Julia Lee, ‘Prosocial Fraud’

This Article identifies the concept of prosocial fraud – that is, fraud motivated by the desire to help others. The current incentive-based legal framework focuses on deterring rational bad actors who must be constrained from acting on their worst impulses. This overlooks a less sinister, but more endemic species of fraud that is not driven by greed or the desire to take advantage of others. Prosocial fraud is induced by prosocial motives and propagated through cooperative norms. This Article argues that prosocial fraud cannot be effectively deterred through increased sanctions because its moral ambiguity lends itself to self-deception and motivated blindness. The presence of a beneficiary other than the self allows individuals to supplant one source of morality (honesty), with another (benevolence), providing a powerful source of rationalization that weakens the deterrent impact of legal sanctions.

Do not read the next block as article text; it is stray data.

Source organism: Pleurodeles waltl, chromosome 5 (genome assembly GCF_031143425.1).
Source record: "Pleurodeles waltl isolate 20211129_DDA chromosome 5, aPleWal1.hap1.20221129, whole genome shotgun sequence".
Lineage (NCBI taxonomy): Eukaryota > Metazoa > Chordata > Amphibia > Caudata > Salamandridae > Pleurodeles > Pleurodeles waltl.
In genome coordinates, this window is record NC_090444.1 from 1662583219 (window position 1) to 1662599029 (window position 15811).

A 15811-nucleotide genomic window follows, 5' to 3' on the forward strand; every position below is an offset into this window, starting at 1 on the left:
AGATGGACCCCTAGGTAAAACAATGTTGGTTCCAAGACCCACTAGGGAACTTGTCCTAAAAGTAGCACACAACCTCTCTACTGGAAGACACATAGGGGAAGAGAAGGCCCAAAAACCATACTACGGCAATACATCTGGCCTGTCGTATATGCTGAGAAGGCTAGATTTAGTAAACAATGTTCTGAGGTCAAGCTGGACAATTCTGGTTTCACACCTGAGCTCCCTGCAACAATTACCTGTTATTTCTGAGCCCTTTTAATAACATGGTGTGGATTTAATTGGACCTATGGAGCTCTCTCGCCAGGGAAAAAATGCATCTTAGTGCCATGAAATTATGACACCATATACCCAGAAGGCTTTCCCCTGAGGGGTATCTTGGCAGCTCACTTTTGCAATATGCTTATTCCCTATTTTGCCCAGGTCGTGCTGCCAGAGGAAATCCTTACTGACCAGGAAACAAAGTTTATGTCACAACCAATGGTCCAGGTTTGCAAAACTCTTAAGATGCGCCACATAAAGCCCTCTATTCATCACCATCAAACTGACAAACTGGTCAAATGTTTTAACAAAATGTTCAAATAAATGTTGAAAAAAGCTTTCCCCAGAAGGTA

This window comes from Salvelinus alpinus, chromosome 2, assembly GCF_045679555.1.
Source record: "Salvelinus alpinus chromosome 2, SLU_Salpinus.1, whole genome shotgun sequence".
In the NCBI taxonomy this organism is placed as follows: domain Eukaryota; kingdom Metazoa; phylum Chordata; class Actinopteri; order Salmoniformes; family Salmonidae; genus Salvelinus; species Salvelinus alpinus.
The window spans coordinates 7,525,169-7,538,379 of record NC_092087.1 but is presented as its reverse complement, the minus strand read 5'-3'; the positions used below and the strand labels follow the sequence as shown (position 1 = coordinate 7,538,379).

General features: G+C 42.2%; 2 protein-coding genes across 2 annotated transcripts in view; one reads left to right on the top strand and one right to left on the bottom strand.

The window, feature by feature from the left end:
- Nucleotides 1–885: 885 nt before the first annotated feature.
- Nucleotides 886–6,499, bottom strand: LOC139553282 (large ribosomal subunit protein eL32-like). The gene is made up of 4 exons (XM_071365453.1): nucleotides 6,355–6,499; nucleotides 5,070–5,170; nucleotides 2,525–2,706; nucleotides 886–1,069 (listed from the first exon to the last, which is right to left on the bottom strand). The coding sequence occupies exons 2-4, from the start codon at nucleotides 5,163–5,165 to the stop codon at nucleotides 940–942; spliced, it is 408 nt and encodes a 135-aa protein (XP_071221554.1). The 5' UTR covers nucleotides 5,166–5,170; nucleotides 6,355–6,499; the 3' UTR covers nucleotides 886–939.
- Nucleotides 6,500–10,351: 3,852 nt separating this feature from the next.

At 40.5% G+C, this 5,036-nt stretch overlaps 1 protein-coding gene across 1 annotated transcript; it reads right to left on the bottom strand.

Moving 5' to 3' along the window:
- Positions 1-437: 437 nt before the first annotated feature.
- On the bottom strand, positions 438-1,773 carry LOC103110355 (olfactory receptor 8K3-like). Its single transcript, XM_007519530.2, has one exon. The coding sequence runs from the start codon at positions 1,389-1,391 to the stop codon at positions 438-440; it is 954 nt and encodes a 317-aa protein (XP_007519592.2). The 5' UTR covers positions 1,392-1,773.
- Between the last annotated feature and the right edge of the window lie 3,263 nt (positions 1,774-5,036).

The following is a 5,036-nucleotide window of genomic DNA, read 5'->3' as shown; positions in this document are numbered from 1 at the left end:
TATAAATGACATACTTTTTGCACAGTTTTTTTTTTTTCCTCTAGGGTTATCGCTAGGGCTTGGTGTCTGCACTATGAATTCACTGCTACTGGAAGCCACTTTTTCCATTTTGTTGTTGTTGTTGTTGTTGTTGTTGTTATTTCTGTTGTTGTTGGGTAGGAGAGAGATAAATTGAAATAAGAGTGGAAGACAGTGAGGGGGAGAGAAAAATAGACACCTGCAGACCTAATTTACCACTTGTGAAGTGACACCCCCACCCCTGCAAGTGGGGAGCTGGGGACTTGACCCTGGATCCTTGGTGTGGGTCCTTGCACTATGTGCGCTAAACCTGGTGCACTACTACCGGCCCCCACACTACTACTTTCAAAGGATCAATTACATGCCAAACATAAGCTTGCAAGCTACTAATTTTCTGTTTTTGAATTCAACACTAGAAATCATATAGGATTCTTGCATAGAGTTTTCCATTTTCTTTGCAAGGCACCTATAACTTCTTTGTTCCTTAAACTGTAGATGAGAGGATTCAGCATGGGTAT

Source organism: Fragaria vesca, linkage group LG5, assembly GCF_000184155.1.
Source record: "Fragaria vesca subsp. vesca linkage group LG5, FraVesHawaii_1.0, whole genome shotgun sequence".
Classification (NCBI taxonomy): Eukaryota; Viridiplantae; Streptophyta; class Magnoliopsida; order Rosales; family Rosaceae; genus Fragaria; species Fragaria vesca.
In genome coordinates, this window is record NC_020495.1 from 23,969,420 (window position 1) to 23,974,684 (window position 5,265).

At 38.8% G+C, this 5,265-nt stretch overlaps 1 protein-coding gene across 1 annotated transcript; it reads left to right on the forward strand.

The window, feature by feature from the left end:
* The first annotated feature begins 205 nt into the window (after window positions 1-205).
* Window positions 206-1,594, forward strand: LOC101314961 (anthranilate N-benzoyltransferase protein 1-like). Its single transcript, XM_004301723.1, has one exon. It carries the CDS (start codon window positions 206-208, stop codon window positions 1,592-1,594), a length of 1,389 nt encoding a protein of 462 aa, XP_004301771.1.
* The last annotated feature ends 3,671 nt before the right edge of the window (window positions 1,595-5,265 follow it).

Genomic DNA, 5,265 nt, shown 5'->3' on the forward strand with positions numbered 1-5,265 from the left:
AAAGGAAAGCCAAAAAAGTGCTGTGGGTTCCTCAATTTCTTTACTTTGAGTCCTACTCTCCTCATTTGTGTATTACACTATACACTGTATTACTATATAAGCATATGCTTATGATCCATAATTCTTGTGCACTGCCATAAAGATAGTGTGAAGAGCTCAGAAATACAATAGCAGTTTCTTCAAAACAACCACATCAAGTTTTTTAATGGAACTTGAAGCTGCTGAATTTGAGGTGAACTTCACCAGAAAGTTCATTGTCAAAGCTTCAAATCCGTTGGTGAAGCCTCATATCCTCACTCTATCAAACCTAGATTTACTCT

After examining the types of motives that typify prosocial fraud, this Article identifies structural and situational factors – definitional ambiguity, incrementalism, and third-party complicity – that increase its prevalence. Given the cognitive and psychological biases at play, this Article suggests that any efforts to curb prosocially motivated fraud focus less on adjusting sanctions and more on exploring alternative mechanisms of ex ante, private enforcement.

Lee, Julia, Prosocial Fraud, Seton Hall Law Review: volume 52: issue 1, article 4.

First posted 2021-11-16 15:00:56

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